A great, great day - exciting driving, amazing sights and joking and laughing all the way. Gelgel was a terrific guide and told us lots of the Siwan ways: Siwan is not a written language - most Siwans are illiterate "why I need read book? I read the desert!"; many of the 4x4's are smuggled purchases from Libya - much cheaper - they drive an old car to the border in the desert and swap the car ID for a newer one; how they treat and use the water etc.
High: difficult - the sand dune rumbling was the most amazing. Low: only that the day had to end, maybe the pesky flies and mosquitos but I don't think I'm bitten
I slept well, bugged by a few mosquitos, and woke suddenly at 6:30. I woke the others and we climbed a dune behind the camp for the sunrise. It was a great sight and very fast again.
Then back to sleep - in the shelter now out of the sun. Breakfast at 9:30 of bread, cheese and jam and tea, and back to Shali by about 11:30.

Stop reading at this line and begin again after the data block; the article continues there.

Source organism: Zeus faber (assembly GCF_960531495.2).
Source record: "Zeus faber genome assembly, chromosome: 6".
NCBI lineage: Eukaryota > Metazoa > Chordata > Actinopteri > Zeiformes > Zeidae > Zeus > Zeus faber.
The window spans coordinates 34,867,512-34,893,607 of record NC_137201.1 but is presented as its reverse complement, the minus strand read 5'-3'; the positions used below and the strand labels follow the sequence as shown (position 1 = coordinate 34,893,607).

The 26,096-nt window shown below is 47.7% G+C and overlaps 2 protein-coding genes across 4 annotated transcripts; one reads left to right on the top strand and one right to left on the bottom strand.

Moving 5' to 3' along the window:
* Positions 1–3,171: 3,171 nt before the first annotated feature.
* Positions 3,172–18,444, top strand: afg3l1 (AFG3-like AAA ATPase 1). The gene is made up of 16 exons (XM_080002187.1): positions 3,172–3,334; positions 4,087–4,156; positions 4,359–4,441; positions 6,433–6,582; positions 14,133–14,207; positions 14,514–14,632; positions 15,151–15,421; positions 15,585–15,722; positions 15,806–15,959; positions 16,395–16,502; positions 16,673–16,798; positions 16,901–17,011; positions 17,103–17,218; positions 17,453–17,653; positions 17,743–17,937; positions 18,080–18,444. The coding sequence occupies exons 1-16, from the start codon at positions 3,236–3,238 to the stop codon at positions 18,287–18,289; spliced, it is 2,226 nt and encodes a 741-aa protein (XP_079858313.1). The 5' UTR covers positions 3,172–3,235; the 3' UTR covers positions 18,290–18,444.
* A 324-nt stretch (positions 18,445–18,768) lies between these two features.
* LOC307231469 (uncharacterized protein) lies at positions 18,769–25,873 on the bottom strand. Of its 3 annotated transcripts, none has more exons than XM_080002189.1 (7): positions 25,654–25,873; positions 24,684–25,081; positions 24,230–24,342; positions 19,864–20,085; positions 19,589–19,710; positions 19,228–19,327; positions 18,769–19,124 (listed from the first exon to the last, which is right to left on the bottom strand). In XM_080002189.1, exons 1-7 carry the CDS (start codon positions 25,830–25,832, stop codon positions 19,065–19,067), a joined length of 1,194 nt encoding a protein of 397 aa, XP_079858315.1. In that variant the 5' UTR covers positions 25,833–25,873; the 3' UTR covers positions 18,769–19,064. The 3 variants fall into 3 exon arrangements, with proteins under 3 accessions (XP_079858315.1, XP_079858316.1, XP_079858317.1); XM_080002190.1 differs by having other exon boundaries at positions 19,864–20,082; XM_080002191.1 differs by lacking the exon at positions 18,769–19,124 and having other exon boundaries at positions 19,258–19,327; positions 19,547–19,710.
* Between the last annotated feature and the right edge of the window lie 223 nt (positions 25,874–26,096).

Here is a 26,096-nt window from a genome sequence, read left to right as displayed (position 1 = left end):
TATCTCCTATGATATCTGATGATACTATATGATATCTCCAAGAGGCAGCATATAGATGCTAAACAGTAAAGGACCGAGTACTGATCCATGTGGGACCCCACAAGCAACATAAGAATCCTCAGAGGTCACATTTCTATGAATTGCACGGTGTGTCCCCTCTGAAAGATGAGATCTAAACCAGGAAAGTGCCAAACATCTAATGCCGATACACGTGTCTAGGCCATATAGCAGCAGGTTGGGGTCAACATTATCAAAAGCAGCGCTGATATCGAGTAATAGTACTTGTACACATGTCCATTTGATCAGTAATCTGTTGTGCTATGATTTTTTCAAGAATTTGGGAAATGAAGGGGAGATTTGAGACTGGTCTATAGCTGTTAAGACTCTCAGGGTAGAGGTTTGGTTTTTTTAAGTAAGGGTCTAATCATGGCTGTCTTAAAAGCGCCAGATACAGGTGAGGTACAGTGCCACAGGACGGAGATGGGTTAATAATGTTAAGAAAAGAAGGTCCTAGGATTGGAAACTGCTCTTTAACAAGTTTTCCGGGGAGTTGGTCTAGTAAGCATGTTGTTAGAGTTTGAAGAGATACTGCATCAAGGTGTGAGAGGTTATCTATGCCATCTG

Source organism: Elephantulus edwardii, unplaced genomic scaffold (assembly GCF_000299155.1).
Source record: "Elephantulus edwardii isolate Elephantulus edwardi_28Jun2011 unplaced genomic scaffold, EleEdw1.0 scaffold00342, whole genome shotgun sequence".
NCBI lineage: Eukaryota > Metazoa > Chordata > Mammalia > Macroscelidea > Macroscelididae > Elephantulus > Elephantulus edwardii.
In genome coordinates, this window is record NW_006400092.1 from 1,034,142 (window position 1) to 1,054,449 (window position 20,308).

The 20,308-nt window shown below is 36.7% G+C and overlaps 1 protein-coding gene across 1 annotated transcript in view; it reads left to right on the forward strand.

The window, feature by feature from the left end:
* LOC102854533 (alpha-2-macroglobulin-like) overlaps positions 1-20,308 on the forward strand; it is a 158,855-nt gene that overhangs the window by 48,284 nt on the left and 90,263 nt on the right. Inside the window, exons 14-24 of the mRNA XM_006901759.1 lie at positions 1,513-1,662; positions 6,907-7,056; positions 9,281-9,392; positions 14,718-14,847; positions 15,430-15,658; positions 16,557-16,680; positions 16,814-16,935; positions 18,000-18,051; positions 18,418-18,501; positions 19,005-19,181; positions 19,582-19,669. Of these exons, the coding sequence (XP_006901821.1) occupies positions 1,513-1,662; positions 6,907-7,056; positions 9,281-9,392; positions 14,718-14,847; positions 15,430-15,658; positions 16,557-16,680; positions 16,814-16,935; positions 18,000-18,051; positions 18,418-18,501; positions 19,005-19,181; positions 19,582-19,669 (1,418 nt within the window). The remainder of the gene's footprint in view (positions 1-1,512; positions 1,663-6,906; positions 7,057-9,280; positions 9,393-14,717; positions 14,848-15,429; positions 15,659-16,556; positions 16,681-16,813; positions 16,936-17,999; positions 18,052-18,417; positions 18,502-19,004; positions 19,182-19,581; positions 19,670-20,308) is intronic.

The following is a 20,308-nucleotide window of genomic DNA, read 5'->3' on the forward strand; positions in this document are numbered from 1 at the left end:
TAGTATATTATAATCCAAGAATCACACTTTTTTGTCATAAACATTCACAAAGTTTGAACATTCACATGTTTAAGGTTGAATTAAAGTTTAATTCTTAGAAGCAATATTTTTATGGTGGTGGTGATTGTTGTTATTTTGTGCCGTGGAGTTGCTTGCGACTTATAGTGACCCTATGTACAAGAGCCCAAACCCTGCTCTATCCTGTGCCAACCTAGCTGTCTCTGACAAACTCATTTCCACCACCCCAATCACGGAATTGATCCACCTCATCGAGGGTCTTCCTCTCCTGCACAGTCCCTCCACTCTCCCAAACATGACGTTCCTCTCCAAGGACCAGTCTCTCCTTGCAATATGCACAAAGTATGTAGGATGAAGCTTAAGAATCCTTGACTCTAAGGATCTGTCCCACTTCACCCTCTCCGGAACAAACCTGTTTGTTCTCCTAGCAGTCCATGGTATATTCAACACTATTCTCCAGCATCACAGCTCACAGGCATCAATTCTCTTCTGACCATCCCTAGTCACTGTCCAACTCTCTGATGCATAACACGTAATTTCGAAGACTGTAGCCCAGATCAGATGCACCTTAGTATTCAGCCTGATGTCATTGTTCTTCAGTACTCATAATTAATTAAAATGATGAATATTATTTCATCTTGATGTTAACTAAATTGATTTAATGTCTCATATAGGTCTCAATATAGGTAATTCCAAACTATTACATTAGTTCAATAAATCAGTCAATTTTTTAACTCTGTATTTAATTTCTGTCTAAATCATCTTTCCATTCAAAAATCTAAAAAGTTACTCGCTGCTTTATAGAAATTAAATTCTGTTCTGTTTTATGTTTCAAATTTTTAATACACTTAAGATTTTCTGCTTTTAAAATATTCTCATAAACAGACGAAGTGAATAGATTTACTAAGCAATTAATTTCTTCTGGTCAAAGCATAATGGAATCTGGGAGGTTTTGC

We had a shay and settled the safari money, with a 10% baksheesh not noticed as he didn't count it, and a long chat with the very helpful and friendly Laclac (a nickname again) who runs the Waha restaurant. We agreed on 30mins for showers and to meet in the Abdu restaurant opposite the hotel.
Olivier was already there when I arrived and he was talking to the spanish couple we met yesterday - they've been discussing the possibility of the 4 of them sharing Gelgel's 4x4 across the desert to Baharia on their way south to Luxor and Aswan. It's a long and relatively expensive journey so they will probably bus back to Alexandria, train to Cairo and work south from there. Their table was full so I sat at the adjacent table and was soon joined by the aussie girls from yesterday, and then Attica - we talked about our safaris.